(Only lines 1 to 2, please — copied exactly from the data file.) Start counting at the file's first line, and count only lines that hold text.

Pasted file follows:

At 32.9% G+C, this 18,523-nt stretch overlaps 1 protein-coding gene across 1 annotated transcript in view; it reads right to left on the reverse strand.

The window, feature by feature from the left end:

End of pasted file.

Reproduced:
At 32.9% G+C, this 18,523-nt stretch overlaps 1 protein-coding gene across 1 annotated transcript in view; it reads right to left on the reverse strand.

The window, feature by feature from the left end: